A cover of Pink Floyd’s ‘The Gnome’ is up next (a number supposedly sung by neil’s rubber plant Wayne, whom neil has just read a poem and had a chat with, as you’re supposed to talk to plants) and again, it fits the mood of the album well, sticking closely to Syd Barrett’s original psych-pop blueprint. As with the piano on ‘Bicycle’, Dave Stewart and his team can’t resist some extra fun, though; here, some jaunty trombones come in at the end for a bit of cabaret style fun [the brass is played by Annie Whitehead – known for her work with National Health and Robert Wyatt; she makes a couple of other appearances on this album later on]. ‘Cosmic Jam’ closes the first half and while it adds nothing musically, it features the best joke. neil discovers a piece of psychedelic music, presumably arranged by Stewart, which is essentially just some gentle drumming and a trippy bass loop, augmented by vibrato guitar work. He says he could ‘listen to it all day and never get bored’ – only to change his mind ten seconds later to proclaim it ‘quite boring’ and something which ‘makes him feel quite sick’. That never fails to amuse me. The track is then spoilt a little by including a rather crappy joke about the record being scratched. If only there was still the original instrumental track somewhere in the archive…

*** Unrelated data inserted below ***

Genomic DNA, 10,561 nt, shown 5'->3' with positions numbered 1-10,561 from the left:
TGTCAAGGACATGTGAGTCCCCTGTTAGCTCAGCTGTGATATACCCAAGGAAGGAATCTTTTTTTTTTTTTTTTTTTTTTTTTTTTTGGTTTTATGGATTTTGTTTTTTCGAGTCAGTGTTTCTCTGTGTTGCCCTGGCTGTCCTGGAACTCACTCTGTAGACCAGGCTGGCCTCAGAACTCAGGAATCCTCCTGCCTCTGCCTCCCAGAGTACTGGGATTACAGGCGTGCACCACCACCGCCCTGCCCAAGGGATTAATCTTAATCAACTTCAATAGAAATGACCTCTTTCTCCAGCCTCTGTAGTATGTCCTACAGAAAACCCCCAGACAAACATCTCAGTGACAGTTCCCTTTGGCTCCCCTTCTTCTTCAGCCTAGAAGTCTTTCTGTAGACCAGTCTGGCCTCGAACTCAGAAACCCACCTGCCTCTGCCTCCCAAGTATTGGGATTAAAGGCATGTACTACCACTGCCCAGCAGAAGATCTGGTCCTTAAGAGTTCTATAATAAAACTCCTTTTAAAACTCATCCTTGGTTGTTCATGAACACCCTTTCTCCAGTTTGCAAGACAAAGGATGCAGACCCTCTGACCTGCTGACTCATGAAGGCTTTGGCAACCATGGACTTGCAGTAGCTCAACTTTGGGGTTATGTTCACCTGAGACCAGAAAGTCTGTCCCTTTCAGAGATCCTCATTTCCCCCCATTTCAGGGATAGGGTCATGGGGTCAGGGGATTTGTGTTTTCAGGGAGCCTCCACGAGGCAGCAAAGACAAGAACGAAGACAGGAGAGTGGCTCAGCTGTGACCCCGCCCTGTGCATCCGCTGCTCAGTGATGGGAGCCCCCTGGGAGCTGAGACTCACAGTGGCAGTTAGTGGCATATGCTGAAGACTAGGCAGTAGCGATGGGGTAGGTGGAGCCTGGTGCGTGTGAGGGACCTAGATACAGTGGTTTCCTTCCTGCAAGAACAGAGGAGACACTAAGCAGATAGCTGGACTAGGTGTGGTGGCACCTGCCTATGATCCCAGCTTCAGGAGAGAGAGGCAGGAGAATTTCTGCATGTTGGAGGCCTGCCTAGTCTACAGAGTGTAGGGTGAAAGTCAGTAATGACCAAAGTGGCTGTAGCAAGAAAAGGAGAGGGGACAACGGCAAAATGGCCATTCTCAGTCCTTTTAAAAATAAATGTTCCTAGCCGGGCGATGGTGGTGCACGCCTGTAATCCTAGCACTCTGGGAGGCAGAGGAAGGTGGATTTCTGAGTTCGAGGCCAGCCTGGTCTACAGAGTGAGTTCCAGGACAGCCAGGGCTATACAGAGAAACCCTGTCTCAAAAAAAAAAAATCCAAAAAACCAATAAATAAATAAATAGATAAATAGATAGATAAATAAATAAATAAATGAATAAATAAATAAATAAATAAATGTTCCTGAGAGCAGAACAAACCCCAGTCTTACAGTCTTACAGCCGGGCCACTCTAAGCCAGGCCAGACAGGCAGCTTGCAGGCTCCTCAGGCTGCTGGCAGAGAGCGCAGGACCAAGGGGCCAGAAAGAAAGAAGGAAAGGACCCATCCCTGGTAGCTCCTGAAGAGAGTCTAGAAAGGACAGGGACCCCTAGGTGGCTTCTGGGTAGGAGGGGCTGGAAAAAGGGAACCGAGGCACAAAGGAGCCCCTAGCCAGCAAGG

The second half kicks off with a spritely version of ‘Golf Girl’ (originally by Canterbury Scene legends Caravan). Musically, it’s not too far removed from the original, so much so that Caravan’s Jimmy Hastings plays the piccolo here, as he did on the ‘Land of Grey & Pink’ LP. Anyone who’s heard this will always have the compulsion to add a couple of neil’s enthusiastic vocal interjections whenever spinning the original version, such has it left its mark. Sadly, something which would have otherwise been brilliant is a rather spoilt by some comedy adlibs and Dawn French’s appearance as a fascist policewoman at the end. Not entirely necessary. We’re next promised that neil will bring his album back to acoustic basics – a plan thwarted by his mother (played by Dave Stewart’s wife and long time musical partner Barbara Gaskin). She turns this track (‘Bad Karma In The UK’) into incredibly bad synth-led rap. It provides some amusement, but ultimately ends up being the most dated thing on offer and somewhat grating.